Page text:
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France commends the Libyan National Army’s 'great progress' in the south

March 20, 2019 at 1:08 am

French Minister of Europe and Foreign Affairs Jean-Yves Le Drian in Brussels, Belgium on 19 February 2019 [Thierry Monasse/Getty Images]

The French Foreign Minister Jean-Yves Le Drian lauded the “great progress” made in southern Libya by Libya’s National Army Chief Marshal Khalifa Haftar, pointing out at the same time that there is no military solution to the Libyan crisis.

Le Drian said during a visit to the Libyan capital Tripoli that “significant progress has been made in the south of the country in countering terrorist groups, organised crime groups and foreign armed groups, which have heightened instability in the region for a long time,” according to AFP.

In May 2018, Paris hosted an important meeting which brought together Haftar and the Head of the Libyan Government of National Accord, Fayez Al-Sarraj. Both parties pledged to hold elections on December 10, 2018, but this was not achieved.

Haftar and Al-Sarraj met again in Abu Dhabi last month, where they agreed to “end the transition phase” in Libya “through general elections.”

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Le Drian said after meeting Al-Sarraj in Tripoli that “France hopes that this agreement will be implemented quickly within the spirit of national harmony and cooperation.”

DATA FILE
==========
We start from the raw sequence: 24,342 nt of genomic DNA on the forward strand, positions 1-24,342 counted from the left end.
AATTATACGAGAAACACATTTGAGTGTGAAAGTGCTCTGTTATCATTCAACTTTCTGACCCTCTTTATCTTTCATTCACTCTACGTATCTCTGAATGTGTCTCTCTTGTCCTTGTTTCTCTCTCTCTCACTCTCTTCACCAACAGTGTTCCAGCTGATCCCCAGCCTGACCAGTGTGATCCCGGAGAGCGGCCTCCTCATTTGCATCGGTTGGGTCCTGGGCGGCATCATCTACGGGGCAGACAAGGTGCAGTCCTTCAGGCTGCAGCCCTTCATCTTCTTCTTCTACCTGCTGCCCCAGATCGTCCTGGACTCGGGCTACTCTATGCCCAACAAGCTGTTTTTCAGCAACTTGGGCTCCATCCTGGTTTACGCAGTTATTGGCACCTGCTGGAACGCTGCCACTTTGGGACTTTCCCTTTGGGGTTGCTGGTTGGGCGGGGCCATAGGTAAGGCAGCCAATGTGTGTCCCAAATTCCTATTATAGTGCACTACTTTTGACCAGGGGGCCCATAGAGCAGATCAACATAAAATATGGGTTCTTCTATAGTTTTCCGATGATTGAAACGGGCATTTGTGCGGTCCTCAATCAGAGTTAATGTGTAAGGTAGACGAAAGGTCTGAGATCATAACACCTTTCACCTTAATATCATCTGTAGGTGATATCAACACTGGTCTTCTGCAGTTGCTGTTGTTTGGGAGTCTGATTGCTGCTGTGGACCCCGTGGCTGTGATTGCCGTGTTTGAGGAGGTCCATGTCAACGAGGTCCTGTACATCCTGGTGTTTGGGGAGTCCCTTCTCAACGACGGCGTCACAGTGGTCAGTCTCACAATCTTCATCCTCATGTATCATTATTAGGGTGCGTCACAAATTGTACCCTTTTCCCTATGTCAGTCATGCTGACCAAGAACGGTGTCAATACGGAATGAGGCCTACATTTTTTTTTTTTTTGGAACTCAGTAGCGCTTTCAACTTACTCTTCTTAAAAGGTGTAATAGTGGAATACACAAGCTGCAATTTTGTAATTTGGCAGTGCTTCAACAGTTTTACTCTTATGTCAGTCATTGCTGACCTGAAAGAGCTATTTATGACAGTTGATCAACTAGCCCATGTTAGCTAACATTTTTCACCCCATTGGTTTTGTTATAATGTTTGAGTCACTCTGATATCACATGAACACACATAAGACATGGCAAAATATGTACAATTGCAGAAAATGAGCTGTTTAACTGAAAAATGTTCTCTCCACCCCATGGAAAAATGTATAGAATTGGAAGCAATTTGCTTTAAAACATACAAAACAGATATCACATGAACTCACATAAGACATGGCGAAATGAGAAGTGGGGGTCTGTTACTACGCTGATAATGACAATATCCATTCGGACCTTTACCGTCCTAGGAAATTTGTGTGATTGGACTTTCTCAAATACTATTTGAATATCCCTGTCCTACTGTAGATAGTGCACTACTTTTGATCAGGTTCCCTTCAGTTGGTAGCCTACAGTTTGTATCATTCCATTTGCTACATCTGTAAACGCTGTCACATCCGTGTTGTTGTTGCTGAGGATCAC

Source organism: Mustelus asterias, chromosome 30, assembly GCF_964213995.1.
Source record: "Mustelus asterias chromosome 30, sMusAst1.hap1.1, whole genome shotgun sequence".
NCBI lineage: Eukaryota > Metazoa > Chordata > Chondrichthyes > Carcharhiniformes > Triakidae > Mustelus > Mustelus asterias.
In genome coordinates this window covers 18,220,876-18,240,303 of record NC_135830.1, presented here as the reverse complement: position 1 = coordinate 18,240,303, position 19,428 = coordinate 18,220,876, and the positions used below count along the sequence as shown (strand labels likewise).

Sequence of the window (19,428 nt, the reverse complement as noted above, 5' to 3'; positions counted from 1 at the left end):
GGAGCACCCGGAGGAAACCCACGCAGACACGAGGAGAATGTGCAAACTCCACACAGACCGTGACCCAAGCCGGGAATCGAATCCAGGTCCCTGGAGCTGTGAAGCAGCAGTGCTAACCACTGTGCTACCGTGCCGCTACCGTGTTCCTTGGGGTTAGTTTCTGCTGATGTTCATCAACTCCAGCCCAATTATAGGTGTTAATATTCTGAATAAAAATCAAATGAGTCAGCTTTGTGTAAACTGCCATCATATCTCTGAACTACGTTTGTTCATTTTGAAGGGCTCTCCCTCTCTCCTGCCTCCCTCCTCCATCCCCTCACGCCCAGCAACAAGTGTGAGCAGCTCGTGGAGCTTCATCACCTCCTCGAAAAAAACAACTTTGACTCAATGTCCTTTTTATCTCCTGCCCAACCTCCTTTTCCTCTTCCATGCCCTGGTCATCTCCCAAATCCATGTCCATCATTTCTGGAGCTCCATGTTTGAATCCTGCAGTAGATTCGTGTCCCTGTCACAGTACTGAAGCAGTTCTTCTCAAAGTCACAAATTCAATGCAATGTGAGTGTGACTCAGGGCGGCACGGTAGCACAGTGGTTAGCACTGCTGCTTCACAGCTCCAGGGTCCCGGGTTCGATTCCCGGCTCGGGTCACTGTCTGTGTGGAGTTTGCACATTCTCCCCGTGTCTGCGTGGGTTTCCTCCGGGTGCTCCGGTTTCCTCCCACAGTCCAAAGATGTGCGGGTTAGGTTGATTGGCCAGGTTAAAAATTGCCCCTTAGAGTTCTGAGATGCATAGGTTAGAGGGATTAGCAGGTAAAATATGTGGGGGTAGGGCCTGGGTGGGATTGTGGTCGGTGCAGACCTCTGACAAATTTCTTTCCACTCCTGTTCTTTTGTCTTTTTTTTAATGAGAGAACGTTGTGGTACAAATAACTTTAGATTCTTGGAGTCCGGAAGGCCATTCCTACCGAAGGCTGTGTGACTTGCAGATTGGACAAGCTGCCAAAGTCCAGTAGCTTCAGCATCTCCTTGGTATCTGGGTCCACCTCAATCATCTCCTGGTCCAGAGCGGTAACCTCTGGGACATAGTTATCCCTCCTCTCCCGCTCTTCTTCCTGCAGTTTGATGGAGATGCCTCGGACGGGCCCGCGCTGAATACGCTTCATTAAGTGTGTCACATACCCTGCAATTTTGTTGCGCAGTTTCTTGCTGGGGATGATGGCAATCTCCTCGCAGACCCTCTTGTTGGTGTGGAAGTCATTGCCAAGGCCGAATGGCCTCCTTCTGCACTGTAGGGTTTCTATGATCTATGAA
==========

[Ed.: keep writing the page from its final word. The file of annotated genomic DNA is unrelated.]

He also reiterated his country’s support for political solutions in Libya and that there is no military solution to the current crisis, according to a statement by the Information Office of Al-Sarraj.

Le Drian also pointed to his country’s support for the plan of the UN envoy to Libya Ghassan Salama, which will work on unifying the state institutions to reach presidential and parliamentary elections at the end of the year, as stated in the Paris Agreement.

For his part, Al-Sarraj said that the recent consultative meeting with Haftar, in Abu Dhabi, came within the framework of his meetings with all Libyan parties to discuss ways of solving the current crisis.

Al-Sarraj stressed that the solution “is not owned by one party only, but it is necessary to involve all Libyans until we reach the desired stability,” through submitting consensual proposals that can be built upon during the inclusive Libyan National Congress.

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He hoped that the “negative interventions” of some countries, which have caused the prolongation and complexity of the crisis, will stop without specifying those countries.

The UN envoy to Libya Ghassan Salama and Le Drian discussed the latest developments in the political process facilitated by the United Nations in Libya and the preparations for holding the Libyan National Forum in Tripoli. Salama thanked Le Drian for the French contribution to support three UN projects in Libya.